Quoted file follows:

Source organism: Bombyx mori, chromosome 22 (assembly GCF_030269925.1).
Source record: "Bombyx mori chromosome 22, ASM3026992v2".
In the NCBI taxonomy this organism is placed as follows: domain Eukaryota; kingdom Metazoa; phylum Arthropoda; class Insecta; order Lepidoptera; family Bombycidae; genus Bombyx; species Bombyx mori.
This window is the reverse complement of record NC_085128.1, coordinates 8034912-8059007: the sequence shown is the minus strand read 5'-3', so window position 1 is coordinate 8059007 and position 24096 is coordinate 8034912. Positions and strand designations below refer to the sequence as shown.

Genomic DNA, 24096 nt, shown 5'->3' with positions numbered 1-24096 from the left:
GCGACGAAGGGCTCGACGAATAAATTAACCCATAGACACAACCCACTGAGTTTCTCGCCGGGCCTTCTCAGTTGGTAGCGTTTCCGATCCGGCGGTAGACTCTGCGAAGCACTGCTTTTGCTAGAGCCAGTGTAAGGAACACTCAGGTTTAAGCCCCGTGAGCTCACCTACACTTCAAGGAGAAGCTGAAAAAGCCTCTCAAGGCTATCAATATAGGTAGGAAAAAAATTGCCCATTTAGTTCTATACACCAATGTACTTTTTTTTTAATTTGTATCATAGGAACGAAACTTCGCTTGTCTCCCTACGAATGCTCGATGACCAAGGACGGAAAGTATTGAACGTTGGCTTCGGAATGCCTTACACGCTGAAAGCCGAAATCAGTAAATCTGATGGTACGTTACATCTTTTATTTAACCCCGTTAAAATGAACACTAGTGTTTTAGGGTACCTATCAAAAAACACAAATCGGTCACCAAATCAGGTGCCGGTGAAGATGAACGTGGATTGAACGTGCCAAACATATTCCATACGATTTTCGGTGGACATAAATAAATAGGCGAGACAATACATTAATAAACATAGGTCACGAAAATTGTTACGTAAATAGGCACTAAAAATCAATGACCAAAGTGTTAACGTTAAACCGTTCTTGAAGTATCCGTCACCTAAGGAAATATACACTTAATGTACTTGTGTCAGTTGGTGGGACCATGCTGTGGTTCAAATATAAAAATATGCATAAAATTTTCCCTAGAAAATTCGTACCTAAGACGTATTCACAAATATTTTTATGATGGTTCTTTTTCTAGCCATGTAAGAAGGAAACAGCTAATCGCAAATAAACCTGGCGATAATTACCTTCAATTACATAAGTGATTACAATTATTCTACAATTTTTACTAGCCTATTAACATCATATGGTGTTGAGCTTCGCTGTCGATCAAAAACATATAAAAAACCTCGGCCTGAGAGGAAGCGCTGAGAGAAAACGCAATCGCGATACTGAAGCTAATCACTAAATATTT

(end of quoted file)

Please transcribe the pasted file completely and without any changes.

Source organism: Bombyx mori, chromosome 22 (assembly GCF_030269925.1).
Source record: "Bombyx mori chromosome 22, ASM3026992v2".
In the NCBI taxonomy this organism is placed as follows: domain Eukaryota; kingdom Metazoa; phylum Arthropoda; class Insecta; order Lepidoptera; family Bombycidae; genus Bombyx; species Bombyx mori.
This window is the reverse complement of record NC_085128.1, coordinates 8034912-8059007: the sequence shown is the minus strand read 5'-3', so window position 1 is coordinate 8059007 and position 24096 is coordinate 8034912. Positions and strand designations below refer to the sequence as shown.

Genomic DNA, 24096 nt, shown 5'->3' with positions numbered 1-24096 from the left:
GCGACGAAGGGCTCGACGAATAAATTAACCCATAGACACAACCCACTGAGTTTCTCGCCGGGCCTTCTCAGTTGGTAGCGTTTCCGATCCGGCGGTAGACTCTGCGAAGCACTGCTTTTGCTAGAGCCAGTGTAAGGAACACTCAGGTTTAAGCCCCGTGAGCTCACCTACACTTCAAGGAGAAGCTGAAAAAGCCTCTCAAGGCTATCAATATAGGTAGGAAAAAAATTGCCCATTTAGTTCTATACACCAATGTACTTTTTTTTTAATTTGTATCATAGGAACGAAACTTCGCTTGTCTCCCTACGAATGCTCGATGACCAAGGACGGAAAGTATTGAACGTTGGCTTCGGAATGCCTTACACGCTGAAAGCCGAAATCAGTAAATCTGATGGTACGTTACATCTTTTATTTAACCCCGTTAAAATGAACACTAGTGTTTTAGGGTACCTATCAAAAAACACAAATCGGTCACCAAATCAGGTGCCGGTGAAGATGAACGTGGATTGAACGTGCCAAACATATTCCATACGATTTTCGGTGGACATAAATAAATAGGCGAGACAATACATTAATAAACATAGGTCACGAAAATTGTTACGTAAATAGGCACTAAAAATCAATGACCAAAGTGTTAACGTTAAACCGTTCTTGAAGTATCCGTCACCTAAGGAAATATACACTTAATGTACTTGTGTCAGTTGGTGGGACCATGCTGTGGTTCAAATATAAAAATATGCATAAAATTTTCCCTAGAAAATTCGTACCTAAGACGTATTCACAAATATTTTTATGATGGTTCTTTTTCTAGCCATGTAAGAAGGAAACAGCTAATCGCAAATAAACCTGGCGATAATTACCTTCAATTACATAAGTGATTACAATTATTCTACAATTTTTACTAGCCTATTAACATCATATGGTGTTGAGCTTCGCTGTCGATCAAAAACATATAAAAAACCTCGGCCTGAGAGGAAGCGCTGAGAGAAAACGCAATCGCGATACTGAAGCTAATCACTAAATATTT